Aeroflot Flight 99
|Date||11 November 1965|
|Site||1.5 km from Murmansk Airport, RSFSR, Soviet Union|
|Aircraft type||Tupolev Tu-124V|
|Flight origin||Leningrad-Pulkovo Airport|
Aeroflot Flight 99 was a Tupolev Tu-124 operating a scheduled domestic passenger flight from Leningrad to Murmansk, both in the Soviet Union, which crashed while attempting to land on 11 November 1965. Of the 64 passengers and crew on board, 32 were killed in the accident, and many of the survivors sustained injuries.
The aircraft involved in the accident was a Tupolev Tu-124 registered as CCCP-45086 to Aeroflot. The aircraft was rather new as it had rolled off the assembly line in August 1965. At the time of the accident the aircraft had sustained 357 flight hours and 300 pressurization cycles. (one cycle equals one takeoff and landing)
Nine crew members were aboard the flight. The cockpit crew consisted of the following:
- Captain Donat Samuilovich Nekludov (Донат Самуилович Неклюдов)
- Co-pilot D. A. Kuneshov (Д.А. Кунешов)
- Navigator Y. M. Vishnev (Ю.М. Вишнев)
- Flight engineer V. I. Romanov (В.И. Романов)
- Radio operator F. I. Petrov (Ф.И. Петров)
The dispatcher along with the stewardess A.E. Artsibasheva (А.Е. Арцыбашева) worked in the cabin.
Aeroflot Flight SU99 took off from Leningrad-Pulkovo Airport at 14:21. The flight went smoothly during takeoff and cruise. However, during the descent towards Murmansk, weather had deteriorated with cumulonimbus clouds at 260 meters, snow and visibility of 1.5 km.
At 15:50, 7 minutes before the estimated time of arrival, the air traffic controller informed the flight of the deteriorating weather conditions at the airport and instructed the flight to fly at an altitude of 2400 meters; shortly thereafter he ordered the aircraft to reduce altitude again to reach 700 meters. The bearing for the landing was 215°.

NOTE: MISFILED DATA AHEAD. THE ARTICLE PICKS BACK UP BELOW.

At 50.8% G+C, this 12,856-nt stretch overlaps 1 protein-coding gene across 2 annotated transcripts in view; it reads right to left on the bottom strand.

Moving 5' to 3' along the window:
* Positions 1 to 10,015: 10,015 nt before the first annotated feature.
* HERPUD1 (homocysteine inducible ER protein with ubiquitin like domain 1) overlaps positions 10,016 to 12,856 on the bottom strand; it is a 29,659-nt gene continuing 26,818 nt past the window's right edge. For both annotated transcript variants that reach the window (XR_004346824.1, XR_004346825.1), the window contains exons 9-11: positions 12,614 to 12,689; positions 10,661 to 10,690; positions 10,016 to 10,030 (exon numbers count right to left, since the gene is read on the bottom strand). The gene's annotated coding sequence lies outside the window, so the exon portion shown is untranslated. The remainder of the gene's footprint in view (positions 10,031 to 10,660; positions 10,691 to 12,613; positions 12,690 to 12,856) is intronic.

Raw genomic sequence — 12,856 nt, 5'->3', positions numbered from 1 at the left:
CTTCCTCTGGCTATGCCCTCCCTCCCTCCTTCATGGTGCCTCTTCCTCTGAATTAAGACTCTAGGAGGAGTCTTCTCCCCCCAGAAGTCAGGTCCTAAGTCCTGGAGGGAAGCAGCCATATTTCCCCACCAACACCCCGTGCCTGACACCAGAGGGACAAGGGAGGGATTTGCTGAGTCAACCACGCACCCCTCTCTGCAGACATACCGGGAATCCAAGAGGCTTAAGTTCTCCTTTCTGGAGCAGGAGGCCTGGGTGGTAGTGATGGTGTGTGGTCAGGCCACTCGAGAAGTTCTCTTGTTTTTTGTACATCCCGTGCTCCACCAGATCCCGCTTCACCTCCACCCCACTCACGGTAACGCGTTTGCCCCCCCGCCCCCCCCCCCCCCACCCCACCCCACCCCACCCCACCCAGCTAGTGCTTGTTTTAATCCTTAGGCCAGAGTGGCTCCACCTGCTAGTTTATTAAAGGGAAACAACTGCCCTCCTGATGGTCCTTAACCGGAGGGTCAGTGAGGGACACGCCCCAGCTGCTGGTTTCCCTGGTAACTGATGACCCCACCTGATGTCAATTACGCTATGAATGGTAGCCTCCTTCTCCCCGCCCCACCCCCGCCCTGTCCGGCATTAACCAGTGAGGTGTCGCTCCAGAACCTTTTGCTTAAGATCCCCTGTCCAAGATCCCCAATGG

When the flight was at an altitude of 800 meters the captain began a turn, losing altitude quicker than anticipated. During the approach, 7100 meters from the runway, the Tupolev was flying 400 m to the left of the extended centerline. When the flight was at an altitude of 180 meters and trying to pass the non-directional beacon that was about 2400 meters from the runway, the aircraft entered the snowstorm. Shortly thereafter the pilot-in-command increased the rate of descent, and at 15:57 the Tu-124 crashed into the frozen Lake Kilpyavr while 273 meters short of the beacon and 2127 meters short of the runway.
After hitting the ice the aircraft lost the left wing, and the fuselage broke in two, separating from the cockpit. The right wing then separated. The fuselage stopped on the ice 1562 m from the beginning of the runway, and quickly sank. Soldiers managed to save several passengers from the sunken fuselage. The cockpit stopped on the ice 166 meters to the left of the fuselage then fell through the ice into shallow waters near a small island in the middle of the lake; It sank partially. All crew members except the navigator and dispatcher managed to escape. Soldiers stationed at a building near the beacon rushed to rescue the passengers and crew from the crash, but 32 of the 64 people aboard perished in the crash.
The pilots descended below the glidepath but did not notice their mistake immediately. What the pilots thought were runway lights were actually lights from a neighborhood near the airport, causing the pilots to think they had not descended enough; hence they increased the rate of descent even more. When the pilots noticed the mistake, it was too late and the aircraft crashed onto the frozen lake. Secondary reasons for the crash included that the airport was not equipped with glidepath approach lights, and the air traffic controller had failed to warn the crew that their altitude was too low relative to their proximity to the runway.
- "Accident description". ASN. Retrieved 17 May 2014.
- "Туполев Ту-124В Бортовой №: СССР-45086". russianplanes.net. Retrieved 2017-12-15.
- "Авиакатастрофа Ту-124В близ Мурманска. 1965". avia.pro. Retrieved 2017-12-15.
- "Катастрофа Ту-124В Северного УГА близ Мурманска" (in Russian). airdisaster.ru. Retrieved 17 May 2014.